Tuesday, September 02, 2014
How to Manage as a Young Boss    
Ritika Trikha writes in CareerBliss
Young people are zooming into higher positions pretty fast. “Thirty-four percent of U.S. workers say they are older than their bosses, and 15 percent say they work for someone who is at least 10 years younger,” according to a report by AOL jobs.
“Remember, as the boss you may have the authority but not the power to get things done. Power comes from credibility. Credibility comes from performance. Performance takes time,” says Steve Langerud, workforce consultant, who has helped over 15,000 people.
In order to perform and manage at a high level, listening is key.
Millenials want to be the boss; boomers don't    
Quentin Fottrell writes about leadership in MarketWatch

Quentin Fottrell, WSJ MarektWatch, writes, "Just 32% of men ages 49 to 67 and 21% of women in that age group say they want to eventually occupy the corner office versus, according to a new workplace survey of 2,000 adults by the Pew Research Center. By comparison, 70% of millennial men and 61% of millennial women — defined by the study as ages 18 to 32 — say they’d like to be boss. The members of Generation X — ages 33 to 48 — were somewhat more evenly split, with 58% of men and 41% of women saying they wanted the top job, the survey of more than 2,000 people found. “Boomers have been in the workforce long enough to see the downsides of being in charge,” says Steve Langerud, a workplace consultant based in Grinnell, Iowa."

Super quick tips to improve your resume    
By Melissa Fiorenza; NextStepU
Melissa Fiorenza writes, "Get this: A study conducted by The Ladders.com, a job-matching service, revealed that recruiters spend about six seconds reviewing a resume before they make a “fit/no fit” decision. Six seconds! In other words, your resume better be in tip-top shape if you’re looking to jump right into a job after graduation. To help it get there, use this quick checklist of what-to-dos and what-not-to-dos."    
Green Job Search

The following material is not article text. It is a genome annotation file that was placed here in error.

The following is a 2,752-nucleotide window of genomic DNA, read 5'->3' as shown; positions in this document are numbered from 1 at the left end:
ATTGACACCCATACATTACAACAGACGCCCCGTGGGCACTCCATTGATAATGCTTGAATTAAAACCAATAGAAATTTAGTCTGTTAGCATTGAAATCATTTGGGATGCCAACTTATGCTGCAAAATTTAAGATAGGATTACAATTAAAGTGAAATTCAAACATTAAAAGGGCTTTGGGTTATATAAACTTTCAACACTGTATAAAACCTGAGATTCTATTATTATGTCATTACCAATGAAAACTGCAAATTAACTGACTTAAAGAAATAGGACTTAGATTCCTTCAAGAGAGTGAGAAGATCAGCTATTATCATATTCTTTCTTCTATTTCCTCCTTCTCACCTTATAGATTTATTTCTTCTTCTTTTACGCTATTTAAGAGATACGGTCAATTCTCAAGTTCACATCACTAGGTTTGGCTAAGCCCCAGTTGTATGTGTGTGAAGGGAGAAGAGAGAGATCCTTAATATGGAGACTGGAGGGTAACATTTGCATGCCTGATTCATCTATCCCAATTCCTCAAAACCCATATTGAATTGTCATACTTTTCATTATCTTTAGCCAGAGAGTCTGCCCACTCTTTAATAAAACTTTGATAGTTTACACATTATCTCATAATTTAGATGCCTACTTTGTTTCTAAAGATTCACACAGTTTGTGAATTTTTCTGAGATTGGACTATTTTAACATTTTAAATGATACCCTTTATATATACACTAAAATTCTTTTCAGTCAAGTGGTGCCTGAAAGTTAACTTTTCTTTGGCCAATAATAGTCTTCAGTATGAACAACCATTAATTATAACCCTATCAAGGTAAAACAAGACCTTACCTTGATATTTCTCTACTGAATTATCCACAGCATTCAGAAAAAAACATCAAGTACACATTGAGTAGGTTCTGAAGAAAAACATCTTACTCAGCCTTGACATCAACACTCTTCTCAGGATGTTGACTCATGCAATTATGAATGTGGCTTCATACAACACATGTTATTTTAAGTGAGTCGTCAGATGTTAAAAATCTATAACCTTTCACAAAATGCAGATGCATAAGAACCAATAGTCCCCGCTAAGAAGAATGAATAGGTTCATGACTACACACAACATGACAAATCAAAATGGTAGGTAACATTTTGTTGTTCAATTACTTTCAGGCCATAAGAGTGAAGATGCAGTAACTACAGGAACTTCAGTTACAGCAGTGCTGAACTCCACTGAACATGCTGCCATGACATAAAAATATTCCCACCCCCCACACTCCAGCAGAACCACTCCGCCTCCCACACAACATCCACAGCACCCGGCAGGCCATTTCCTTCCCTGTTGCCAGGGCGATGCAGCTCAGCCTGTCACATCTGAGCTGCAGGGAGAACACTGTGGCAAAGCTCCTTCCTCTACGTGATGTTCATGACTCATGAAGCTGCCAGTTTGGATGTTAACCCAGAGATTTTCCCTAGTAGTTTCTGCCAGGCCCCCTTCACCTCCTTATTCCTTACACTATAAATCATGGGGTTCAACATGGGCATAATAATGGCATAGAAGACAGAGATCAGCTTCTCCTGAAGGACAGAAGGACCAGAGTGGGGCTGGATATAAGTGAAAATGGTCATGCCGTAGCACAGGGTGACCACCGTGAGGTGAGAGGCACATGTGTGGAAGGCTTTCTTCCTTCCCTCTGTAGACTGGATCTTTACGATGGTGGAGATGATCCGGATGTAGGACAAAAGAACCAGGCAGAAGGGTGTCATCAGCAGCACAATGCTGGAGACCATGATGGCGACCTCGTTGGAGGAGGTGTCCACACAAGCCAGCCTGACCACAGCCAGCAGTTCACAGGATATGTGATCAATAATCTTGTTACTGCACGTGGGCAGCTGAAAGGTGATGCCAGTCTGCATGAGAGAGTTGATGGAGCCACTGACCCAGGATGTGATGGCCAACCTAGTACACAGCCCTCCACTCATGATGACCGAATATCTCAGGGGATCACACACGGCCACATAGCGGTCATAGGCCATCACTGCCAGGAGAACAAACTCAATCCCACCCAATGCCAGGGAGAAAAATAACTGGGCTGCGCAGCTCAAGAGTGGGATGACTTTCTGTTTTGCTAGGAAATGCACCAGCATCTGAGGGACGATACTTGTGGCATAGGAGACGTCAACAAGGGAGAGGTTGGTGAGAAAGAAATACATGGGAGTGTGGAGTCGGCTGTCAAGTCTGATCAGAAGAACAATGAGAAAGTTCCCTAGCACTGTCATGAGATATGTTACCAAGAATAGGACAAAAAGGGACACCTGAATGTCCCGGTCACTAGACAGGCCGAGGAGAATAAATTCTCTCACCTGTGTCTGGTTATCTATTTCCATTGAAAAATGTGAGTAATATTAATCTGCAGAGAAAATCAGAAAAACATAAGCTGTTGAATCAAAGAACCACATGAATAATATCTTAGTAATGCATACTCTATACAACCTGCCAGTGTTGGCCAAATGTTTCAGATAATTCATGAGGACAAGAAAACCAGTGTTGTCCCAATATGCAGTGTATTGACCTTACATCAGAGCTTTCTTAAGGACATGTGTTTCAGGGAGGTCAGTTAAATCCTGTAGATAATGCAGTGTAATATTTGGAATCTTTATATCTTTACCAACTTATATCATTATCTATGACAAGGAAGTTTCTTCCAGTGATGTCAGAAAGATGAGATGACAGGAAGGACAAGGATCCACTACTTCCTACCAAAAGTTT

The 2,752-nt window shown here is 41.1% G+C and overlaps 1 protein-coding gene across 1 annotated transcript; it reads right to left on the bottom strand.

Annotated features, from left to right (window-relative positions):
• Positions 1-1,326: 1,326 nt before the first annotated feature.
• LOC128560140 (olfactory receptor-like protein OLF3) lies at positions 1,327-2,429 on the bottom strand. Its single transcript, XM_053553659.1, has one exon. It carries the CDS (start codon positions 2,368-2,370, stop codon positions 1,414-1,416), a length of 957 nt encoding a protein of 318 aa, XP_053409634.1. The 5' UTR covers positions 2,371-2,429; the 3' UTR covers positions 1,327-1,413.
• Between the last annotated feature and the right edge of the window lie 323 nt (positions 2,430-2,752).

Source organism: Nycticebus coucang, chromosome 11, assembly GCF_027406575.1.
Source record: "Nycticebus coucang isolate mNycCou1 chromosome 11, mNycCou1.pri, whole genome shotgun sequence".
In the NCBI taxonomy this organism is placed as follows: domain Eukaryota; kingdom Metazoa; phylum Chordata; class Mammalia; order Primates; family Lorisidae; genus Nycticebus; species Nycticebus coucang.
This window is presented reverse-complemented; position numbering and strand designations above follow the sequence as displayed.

How to keep your job search sustainble
Students frequently ask about how they can be 'green' in their career planning and job search.

Ironically, I think you have to try NOT to be green in the job search today!  

Between submitting resumes with a PDF, online applications, SKYPE interviews, and tools like LinkedIn, the carbon footprint of the job seeking process is shrinking every day.  

However, it never hurts to be proactive in how you engage your job search.  

Tips for Green job seeking:

1.  If it is not clear, then ask if you can submit materials online.

2.  Use LinkedIn to begin your dialogue with employers.  If you are doing a good job developing your profile, everything the employer needs to know about you will be on your profile.  

3.  Use video technology for initial interviews.  

4.  Ask if there are ways you can overlap with other candidates to share rides to and from the site.  Yes, you have to have good self esteem to spend time with your competition!  

5.  Look locally.  If possible, consider positions that don't require you to fly or drive long distances for the interview.

6.  Consider employers in locations that focus on short commutes, public transportation, positive city design that emphasizes effective density patterns and self propelled transportation.  

7.  Read Richard Register's book 'EcoCities' to get ideas about how you can live and work.  

8.  Ask about working from home one day a week to cut down on commuting.  

Overall, the small things add up.  Be aware of what you do and how you do it.  


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